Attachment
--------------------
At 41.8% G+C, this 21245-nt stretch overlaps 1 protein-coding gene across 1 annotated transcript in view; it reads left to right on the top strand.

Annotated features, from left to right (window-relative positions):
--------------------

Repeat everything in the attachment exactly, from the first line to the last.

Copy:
At 41.8% G+C, this 21245-nt stretch overlaps 1 protein-coding gene across 1 annotated transcript in view; it reads left to right on the top strand.

Annotated features, from left to right (window-relative positions):